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Tuesday, April 22, 2008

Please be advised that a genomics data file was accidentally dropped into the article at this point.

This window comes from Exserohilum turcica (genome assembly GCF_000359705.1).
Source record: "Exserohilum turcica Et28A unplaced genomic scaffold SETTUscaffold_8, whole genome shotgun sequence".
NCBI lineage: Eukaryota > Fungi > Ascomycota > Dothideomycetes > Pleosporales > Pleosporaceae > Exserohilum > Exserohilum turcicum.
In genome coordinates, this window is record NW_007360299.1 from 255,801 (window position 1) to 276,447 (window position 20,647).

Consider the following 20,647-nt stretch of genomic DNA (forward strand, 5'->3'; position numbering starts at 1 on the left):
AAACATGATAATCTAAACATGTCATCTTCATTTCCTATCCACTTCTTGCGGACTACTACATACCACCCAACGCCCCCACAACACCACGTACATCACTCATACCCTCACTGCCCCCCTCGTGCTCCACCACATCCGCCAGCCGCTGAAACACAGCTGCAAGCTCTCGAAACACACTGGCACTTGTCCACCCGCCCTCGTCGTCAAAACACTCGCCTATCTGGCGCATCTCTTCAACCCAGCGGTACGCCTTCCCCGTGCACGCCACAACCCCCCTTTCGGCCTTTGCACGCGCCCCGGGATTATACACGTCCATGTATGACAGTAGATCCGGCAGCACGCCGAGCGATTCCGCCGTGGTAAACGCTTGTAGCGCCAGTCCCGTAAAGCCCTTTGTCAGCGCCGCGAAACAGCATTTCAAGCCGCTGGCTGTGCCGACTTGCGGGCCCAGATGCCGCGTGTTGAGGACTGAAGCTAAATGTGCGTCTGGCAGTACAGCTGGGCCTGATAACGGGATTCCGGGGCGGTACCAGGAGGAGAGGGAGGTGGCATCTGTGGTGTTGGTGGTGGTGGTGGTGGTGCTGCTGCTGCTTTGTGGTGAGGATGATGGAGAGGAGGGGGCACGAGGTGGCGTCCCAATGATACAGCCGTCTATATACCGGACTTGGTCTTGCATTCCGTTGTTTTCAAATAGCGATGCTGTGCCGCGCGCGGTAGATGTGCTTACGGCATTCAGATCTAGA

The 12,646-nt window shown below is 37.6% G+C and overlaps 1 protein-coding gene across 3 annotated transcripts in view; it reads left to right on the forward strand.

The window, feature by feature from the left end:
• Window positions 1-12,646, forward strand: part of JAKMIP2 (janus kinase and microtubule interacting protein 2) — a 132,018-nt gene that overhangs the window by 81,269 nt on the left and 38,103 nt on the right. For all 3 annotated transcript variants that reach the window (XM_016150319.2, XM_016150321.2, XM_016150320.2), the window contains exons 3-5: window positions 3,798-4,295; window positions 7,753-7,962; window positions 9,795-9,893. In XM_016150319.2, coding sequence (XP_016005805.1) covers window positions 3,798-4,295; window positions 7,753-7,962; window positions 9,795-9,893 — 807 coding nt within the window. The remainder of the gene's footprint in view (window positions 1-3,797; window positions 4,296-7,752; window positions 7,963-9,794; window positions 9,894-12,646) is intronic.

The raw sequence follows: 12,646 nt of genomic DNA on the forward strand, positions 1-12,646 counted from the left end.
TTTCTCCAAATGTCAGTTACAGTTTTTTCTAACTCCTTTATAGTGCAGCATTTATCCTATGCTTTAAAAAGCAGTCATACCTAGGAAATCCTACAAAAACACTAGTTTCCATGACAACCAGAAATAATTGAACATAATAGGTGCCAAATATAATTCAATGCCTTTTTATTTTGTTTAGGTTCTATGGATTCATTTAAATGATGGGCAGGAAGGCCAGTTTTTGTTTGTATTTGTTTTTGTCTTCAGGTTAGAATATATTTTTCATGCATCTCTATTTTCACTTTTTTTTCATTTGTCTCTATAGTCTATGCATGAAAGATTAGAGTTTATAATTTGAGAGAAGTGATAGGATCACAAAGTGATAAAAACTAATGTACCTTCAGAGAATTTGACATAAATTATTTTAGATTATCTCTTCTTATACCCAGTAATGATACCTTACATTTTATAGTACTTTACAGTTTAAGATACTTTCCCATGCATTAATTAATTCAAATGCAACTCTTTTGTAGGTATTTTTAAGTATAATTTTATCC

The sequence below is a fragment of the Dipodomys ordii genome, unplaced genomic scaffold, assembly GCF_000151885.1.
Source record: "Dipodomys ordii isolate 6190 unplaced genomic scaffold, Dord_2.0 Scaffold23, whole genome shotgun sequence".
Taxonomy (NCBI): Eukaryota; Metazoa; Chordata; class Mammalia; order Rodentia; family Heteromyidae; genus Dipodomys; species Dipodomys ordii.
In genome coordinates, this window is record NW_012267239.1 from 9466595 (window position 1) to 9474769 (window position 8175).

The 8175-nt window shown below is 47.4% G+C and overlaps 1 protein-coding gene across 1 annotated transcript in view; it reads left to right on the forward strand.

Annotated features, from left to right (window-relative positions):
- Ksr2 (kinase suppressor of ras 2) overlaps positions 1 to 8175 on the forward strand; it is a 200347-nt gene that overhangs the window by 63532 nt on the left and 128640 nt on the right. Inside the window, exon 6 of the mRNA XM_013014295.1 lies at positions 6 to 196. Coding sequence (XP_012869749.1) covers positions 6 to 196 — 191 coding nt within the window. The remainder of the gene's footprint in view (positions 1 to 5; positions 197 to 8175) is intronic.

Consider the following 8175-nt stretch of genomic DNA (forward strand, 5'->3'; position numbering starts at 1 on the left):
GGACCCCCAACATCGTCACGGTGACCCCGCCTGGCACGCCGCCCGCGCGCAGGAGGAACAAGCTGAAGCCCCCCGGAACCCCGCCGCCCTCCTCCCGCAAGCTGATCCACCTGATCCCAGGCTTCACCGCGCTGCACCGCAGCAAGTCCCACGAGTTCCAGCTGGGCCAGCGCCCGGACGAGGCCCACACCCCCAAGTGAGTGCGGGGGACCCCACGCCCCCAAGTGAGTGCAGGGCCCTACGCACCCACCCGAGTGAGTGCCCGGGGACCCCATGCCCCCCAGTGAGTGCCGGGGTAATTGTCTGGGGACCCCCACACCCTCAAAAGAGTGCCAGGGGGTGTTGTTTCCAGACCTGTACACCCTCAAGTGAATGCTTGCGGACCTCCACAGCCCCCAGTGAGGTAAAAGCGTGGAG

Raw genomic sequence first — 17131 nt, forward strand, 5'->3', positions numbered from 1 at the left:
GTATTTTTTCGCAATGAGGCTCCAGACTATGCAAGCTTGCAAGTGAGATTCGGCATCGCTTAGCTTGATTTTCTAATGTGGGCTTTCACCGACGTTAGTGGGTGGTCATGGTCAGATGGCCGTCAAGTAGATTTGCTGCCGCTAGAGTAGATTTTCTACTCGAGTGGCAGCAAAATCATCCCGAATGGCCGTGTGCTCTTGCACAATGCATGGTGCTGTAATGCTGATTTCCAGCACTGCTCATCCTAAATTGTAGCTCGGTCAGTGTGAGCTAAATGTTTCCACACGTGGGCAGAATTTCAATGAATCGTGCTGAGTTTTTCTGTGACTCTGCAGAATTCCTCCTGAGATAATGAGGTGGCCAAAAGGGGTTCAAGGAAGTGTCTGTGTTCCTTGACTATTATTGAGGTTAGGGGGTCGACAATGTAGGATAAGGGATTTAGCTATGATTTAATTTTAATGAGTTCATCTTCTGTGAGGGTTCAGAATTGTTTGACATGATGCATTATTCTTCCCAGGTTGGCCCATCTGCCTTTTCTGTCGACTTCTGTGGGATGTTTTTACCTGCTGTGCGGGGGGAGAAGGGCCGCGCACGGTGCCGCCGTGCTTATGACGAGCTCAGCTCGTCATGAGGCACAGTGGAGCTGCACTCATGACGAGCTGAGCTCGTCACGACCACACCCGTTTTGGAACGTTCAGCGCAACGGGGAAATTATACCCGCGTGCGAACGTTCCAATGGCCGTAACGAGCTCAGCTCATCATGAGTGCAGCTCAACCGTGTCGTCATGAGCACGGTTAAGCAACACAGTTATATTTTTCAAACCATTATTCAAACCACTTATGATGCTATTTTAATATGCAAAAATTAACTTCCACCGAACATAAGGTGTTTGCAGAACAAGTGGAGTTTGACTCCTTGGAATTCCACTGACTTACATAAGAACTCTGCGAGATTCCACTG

They have been around for years, and have improved in the sophistication of their approach, but the newest twist is frightening. I am talking about the work-at-home schemes that lure people into thinking they have found a way to make easy money at home. It’s not possible, and I can tell you that from 35 years as a junk mail list/data broker that all of the services these scams are selling you to do at home are done by machines in large facilities run by people trained for the jobs. There are ways to supplement your income, but this isn’t one of them. Actually, I am surprised that after all the bad press on this subject over the years, there are still so many who bite. However, these are days of desperation, and the crooks know it. Unfortunately, the bad guys have found a new way to pull off the fraud that just adds to their total take. In an MSNBC article, work-at-home scams are documented about real people who have suffered real losses. One actually landed a guy in jail because he was accepting and forwarding stolen merchandise. Another is the ploy to deposit the firm’s check as a mystery shopper, and send a portion back to the company. Of course their check is no good, and you are out the amount you sent. As the MSNBC piece indicates, the criminals are often from Soviet Bloc nations who use services such as Western Union to forward payments. In the current scam, you are asked for your bank account number they allegedly need to send you a direct deposit; instead they clean out your account and you never hear from them again. And this is where your identity can be compromised. It is only a matter of time until the ID theft underground connects work-at-home to the art of stealing your identity, both real and synthetic. That will come when they begin to ask you for, in addition to your bank account number, your credit card numbers, driver’s license number and your Social Security number. Of course the crooks will still attempt to make you pay up front for materials necessary to complete the work-at-home jobs as in the past, which you might do by using your credit card or a direct deposit from your bank. There is always a purpose to their madness. In the heat of the moment, you are focused on that extra income you are being promised, and you don’t weigh the circumstances in which you are giving out all this private information. But the old saying still applies: When it sounds too good to be true, it probably is. I have a plan that won’t put a lot of extra money in your pocket now, but could provide help in the future. If you had control over your name and personal data, and if you were compensated when it is sold, many of you could add an average of $607 a month to your retirement income. And you don’t even have to work at home to do it. You can read more about this concept in an earlier post from June 28, 2005.

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